providers gets breached, up to hundreds of millions of people's
communications are at risk.
- - We're moving towards a future where hosting email yourself makes you
- suspicious. It's already the case that it can be difficult for a
- self-hosted email server to reach people on Gmail.
+ - We're moving towards a future where hosting email yourself makes
+ you suspicious. It's already the case that it is difficult for a
+ self-hosted email server to reach people on Gmail. Also, the rules
+ keep changing.
- Worse, all the big email service providers have track records of
closing people's accounts with no warning. Sometimes this happens by
@@ -163,10 +184,11 @@ below should also solve the scam problem.
The spam problem can be stated as follows:
-> Anyone can send email to anyone else. There is practically no cost to
-> sending many emails. It's difficult for the recipients to filter
-> unwanted mail away automatically, because it would require the
-> computer to understand human communication as well as humans.
+> Anyone can send email to anyone else. There is practically no cost
+> to the sender for sending many emails. It's difficult for the
+> recipients to filter unwanted mail away automatically, because it
+> would require the computer to understand human communication as well
+> as humans.
The scam problem can be stated as follows:
@@ -190,7 +212,7 @@ The scam problem can be stated as follows:
The idea for stamps comes to me from [@fedispam], who seems to have
gotten it from Christopher Lemmer Webber and Taler, and who knows where
-it originated from.
+it originated from.
[@godinstamps] also discusses his idea of paid stamps for email,
originally from late 1980s or early 1990s, with the idea that low
@@ -203,9 +225,12 @@ the podcast is part of a discussion.
## Digital identities
In this approach, each email user can have as many email identities as
-they want, and each identity is represented by a key pair for public key
-cryptography. The identities are not necessarily linked, just like
-personal and work email addresses are not linked.
+they want, and each identity is represented by a key pair for public
+key cryptography. The identities are not necessarily linked, just like
+personal and work email addresses are not linked. However, they may be
+linked, so that for example an identity used for open source
+contributions may be linked to an identity used for publishing poetry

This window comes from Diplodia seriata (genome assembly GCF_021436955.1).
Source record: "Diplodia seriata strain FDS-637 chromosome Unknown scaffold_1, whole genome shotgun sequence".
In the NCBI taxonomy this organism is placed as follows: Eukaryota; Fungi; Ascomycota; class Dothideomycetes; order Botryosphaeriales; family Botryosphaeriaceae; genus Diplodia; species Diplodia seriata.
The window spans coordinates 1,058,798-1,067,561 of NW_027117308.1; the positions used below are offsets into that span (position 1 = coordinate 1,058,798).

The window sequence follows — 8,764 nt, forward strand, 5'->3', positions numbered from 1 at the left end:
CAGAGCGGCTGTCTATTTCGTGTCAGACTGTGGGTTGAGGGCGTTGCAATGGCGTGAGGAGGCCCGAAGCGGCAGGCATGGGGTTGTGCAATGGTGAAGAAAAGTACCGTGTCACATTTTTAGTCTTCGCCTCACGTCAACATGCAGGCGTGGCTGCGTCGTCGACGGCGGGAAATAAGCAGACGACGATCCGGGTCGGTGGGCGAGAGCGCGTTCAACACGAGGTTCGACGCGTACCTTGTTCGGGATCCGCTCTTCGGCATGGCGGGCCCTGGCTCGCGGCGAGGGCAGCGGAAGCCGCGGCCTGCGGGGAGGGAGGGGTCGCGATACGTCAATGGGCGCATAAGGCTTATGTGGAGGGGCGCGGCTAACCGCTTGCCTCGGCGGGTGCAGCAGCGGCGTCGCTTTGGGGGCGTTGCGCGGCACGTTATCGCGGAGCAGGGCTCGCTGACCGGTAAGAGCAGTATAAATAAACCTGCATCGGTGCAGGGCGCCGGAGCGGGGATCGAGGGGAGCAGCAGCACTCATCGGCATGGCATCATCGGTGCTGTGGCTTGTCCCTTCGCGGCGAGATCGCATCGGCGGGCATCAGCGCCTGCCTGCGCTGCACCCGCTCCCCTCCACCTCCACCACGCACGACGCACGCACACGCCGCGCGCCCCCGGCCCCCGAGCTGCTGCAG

+or for contributing to Wikipedia.
The key pair, consisting of a public and a private key, is used to
identify the email account and messages from the account. Every message
@@ -247,9 +272,7 @@ rejected by the recipient's email software.
## On encryption
To solve the problem of surveillance, email encryption is going to be
-needed. However, it doesn't seem to be necessary for solving the spam
-and scam problem, so it's not discussed, for now. A future version of
-this essay may address that.
+needed. The simple solution is to always encrypt everything.
## Digital stamps
@@ -266,7 +289,7 @@ however, allows more features:
* digital stamps can have a complicated validity time: perhaps
they're only valid for three months? or only on Mondays? or only
- during office hours?
+ during office hours? It's up to the recipient to decide.
* digital stamps may be indefinitely usable, or single-use: you might
give someone new a stamp they can use only once, and if you don't give
@@ -340,7 +363,7 @@ server can impose conditions on giving out stamps:
* The server might require the sender to write a short sentence of why
they want to reach the recipient. If that contains keywords chosen
by the recipient, the server issues the stamp.
* The server might require some sort of [proof of work]. This can be
cheap enough that it doesn't matter for rare occasions, but
expensive enough that a spammer would need to expend so much
@@ -363,6 +386,112 @@ important, as spammers will evolve ways to circumvent any common
+# Identities and mail delivery
+In the existing email system, your email _address_ is your identity.
+The address basically specifies where to deliver email meant for you.
+If you change email providers, the address changes. This makes no
+sense: you're you even if you switch Google's mail service to
+There are workarounds for this. One can set up automatic forwarding of
+incoming email from the old address to the new one. One can arrange to
+have one's own domain name, and arrange with one's email provider to
+use that in the email address, instead of the provider's domain. These
+workarounds work, but they add friction and cost.
+A better way would be to separate the concepts: keep identity separate
+from address, as a fundamental building block of the email system.
+Here's my thinking:
+* You, the person, can have any number of _identities_. You can keep
+ your work persona separate from your school persona. You can further
+ separate you as a spouse and a family member from your public
+ persona as an open source developer, blogger, and so on. This is
+ similar to having many email addresses, but it can be made to be a
+ normal thing, and not involve any hassle.